The Civil War had its giants — President Abraham Lincoln and generals Robert E. Lee, Ulysses S. Grant and Stonewall Jackson among them.
But Craig Naylor, a composer and former college professor now living in Kalispell, prefers researching the lesser-known heroes of the war fought 150 years ago. He told their stories — and played an original composition honoring each of the three — at Billings Public Library on Tuesday for a crowd of about 25 people.
“There’s something special about regular people who did extraordinary things,” he said.
Naylor is a retired faculty member at the University of Mary Washington in Fredericksburg, Va., about halfway between the two warring capitals, Washington, D.C. and Richmond, Va.
“Four of the major battlefields were within 10 miles of our house,” he said. “We became immersed in the Civil War.”
Naylor’s talk Tuesday afternoon — held 149 years to the day following Lincoln’s death — was sponsored by the Humanities Montana Speakers Bureau.
After a brief talk about each of his three unsung heroes, Naylor played a recording of his composition dedicated to their memory.
Elizabeth Van Lew
Far from the “Crazy Bet” moniker she was given, Van Lew actually spent her family fortune running a Union spy ring out of her Richmond home.
She employed “a huge network of people to help her get the information out,” he said, smuggling bits of information about Southern troop movements in hollowed out eggs hidden in the hollowed out soles of a servant’s shoes.
Mary Bowser, a former slave in the Van Lew household, was educated at Van Lew’s expense and later freed. Blessed with a photographic memory, Bowser eventually found work in the very heart of the South’s governance — as President Jefferson Davis’ housekeeper.
On or about April 1, 1865, Van Lew alerted Grant that Lee’s army was leaving Richmond. The single day’s notice was enough to allow Grant to block Lee’s planned meeting up with General Joseph E. Johnston’s army; Lee surrendered to Grant on Palm Sunday, April 9, 1865.
After the war, Van Lew was considered “a pariah” in Richmond, Naylor said, but used her appointment as postmaster to integrate the local post office. She died penniless and her mansion was torn down soon after her death.
The piece Naylor wrote about her, “Enduring Honor,” includes fife, bugle and drum snippets that sent signals to soldiers going into battle. It’s based on two hymns popular in Van Lew’s day: “Lead Us, Heavenly Father, Lead Us” and “All Glory, Laud and Honor.”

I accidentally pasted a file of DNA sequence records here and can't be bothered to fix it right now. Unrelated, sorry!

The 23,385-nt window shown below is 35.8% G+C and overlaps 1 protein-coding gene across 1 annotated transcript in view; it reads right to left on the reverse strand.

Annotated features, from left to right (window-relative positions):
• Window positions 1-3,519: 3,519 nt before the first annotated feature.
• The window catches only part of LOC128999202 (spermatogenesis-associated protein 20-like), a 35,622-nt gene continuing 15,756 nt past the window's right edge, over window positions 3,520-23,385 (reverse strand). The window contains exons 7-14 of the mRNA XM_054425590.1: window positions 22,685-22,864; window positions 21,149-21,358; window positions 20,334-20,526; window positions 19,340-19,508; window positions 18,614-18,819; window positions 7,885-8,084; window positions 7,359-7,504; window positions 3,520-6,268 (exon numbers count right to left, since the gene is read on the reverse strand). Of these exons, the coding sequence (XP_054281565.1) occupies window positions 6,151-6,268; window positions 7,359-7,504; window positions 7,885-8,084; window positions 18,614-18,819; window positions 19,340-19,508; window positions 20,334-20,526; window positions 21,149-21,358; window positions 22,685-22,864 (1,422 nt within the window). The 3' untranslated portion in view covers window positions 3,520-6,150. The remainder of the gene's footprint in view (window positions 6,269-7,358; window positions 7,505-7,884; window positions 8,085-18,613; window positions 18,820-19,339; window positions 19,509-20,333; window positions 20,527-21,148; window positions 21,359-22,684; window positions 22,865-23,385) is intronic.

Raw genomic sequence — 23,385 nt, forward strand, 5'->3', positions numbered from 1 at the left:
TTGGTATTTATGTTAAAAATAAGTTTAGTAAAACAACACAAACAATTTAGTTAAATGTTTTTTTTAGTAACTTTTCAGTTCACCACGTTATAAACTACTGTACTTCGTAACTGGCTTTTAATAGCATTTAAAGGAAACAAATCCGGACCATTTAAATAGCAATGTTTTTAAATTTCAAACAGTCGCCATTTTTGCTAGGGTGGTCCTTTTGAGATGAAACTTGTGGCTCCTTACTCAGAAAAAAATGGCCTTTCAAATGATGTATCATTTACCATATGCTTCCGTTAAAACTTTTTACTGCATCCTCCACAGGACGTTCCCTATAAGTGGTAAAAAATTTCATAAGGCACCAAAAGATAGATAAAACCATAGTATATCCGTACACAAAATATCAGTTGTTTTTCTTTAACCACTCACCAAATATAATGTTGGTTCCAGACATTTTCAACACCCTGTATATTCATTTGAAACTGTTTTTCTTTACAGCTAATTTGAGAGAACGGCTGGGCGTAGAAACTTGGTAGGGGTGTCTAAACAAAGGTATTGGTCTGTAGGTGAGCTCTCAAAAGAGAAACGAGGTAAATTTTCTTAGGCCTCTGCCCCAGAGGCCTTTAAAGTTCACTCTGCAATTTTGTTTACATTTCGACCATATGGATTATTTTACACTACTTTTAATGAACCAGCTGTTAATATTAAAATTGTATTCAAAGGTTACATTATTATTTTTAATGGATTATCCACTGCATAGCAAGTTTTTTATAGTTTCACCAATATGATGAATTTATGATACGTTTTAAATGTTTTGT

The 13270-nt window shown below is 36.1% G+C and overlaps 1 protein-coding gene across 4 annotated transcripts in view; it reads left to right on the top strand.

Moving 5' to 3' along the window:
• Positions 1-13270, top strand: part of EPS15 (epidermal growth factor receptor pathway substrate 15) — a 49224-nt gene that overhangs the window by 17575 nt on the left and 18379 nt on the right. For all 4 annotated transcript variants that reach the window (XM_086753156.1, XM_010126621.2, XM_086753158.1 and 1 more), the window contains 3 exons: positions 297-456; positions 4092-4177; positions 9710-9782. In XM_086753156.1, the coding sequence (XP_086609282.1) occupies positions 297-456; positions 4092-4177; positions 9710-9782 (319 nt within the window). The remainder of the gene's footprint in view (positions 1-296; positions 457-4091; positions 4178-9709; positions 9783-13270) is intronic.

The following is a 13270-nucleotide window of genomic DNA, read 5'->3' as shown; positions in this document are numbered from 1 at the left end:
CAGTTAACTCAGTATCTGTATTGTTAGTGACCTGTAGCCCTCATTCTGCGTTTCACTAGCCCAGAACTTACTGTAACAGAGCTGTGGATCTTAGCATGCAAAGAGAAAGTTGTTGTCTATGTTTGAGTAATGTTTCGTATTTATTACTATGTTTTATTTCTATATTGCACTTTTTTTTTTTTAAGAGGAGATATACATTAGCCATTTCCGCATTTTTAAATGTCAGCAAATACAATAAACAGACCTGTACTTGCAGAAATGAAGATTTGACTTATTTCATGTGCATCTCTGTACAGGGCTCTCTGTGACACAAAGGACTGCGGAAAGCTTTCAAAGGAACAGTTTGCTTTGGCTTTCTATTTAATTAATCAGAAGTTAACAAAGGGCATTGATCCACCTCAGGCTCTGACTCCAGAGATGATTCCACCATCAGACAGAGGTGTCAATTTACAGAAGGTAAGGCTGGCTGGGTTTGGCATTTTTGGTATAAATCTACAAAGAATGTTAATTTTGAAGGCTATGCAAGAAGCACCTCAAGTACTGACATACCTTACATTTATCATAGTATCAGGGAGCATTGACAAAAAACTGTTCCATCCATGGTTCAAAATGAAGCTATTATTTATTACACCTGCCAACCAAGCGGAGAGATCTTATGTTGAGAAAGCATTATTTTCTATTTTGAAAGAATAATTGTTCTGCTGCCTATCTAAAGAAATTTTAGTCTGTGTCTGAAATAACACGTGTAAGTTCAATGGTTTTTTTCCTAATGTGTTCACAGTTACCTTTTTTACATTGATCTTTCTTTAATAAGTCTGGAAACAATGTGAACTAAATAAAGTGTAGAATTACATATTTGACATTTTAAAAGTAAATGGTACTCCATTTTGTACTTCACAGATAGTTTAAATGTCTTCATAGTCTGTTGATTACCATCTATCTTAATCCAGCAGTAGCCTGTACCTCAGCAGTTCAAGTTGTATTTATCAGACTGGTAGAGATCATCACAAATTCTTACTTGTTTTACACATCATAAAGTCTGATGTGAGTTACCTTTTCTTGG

Pronounced “Ee-lee,” Ely Parker was a Seneca Indian who by age 17 was fluent in all Iroquois languages and English and conversant in Latin and Greek. He studied law and was ready to sit for the bar, but was denied the opportunity because he wasn’t a U.S. citizen (Native Americans were not granted that right until 1926).
Parker met Grant in 1857 while working as a clerk in his father’s tannery in Galena, Ill. By 1863 he was a captain in the Union Army, joining Grant’s staff as his adjutant. It was Parker who penned the surrender papers Lee signed at Appomattox Court House.
After the war, President Grant appointed Parker the first Commissioner of Indian Affairs. He resigned two years later over a controversy over contracts while at the same time trying to reform the corruption of Indian agents in the West, Naylor said.
History knows Parker as “the last of the great Seneca chiefs,” said Naylor, whose piece honoring Parker is entitled “The Eagle Dance and the Feather Dance.”
Washington was born a slave in 1838 and made his home in Fredericksburg. Early on in the war, Union troops invited him to cross over the Rappahannock River in eastern Virginia, and so he did. Later Washington wrote that that transformative event occurred on Good Friday. “It was not only Good Friday, it was the best Friday I ever had,” he wrote.
Washington later became the cook for Union General Rufus King and later moved to Washington, D.C., where he was known as one of the “first freed” former slaves.
Naylor’s piece honoring Washington begins with the hymn “Cross Over” and concludes with the spiritual “O Happy Day.”
Naylor told the crowd that he enjoyed combining his love of history with his passion for music.
“As a composer, I just wanted to do something to commemorate this defining moment in our country’s history,” Naylor said.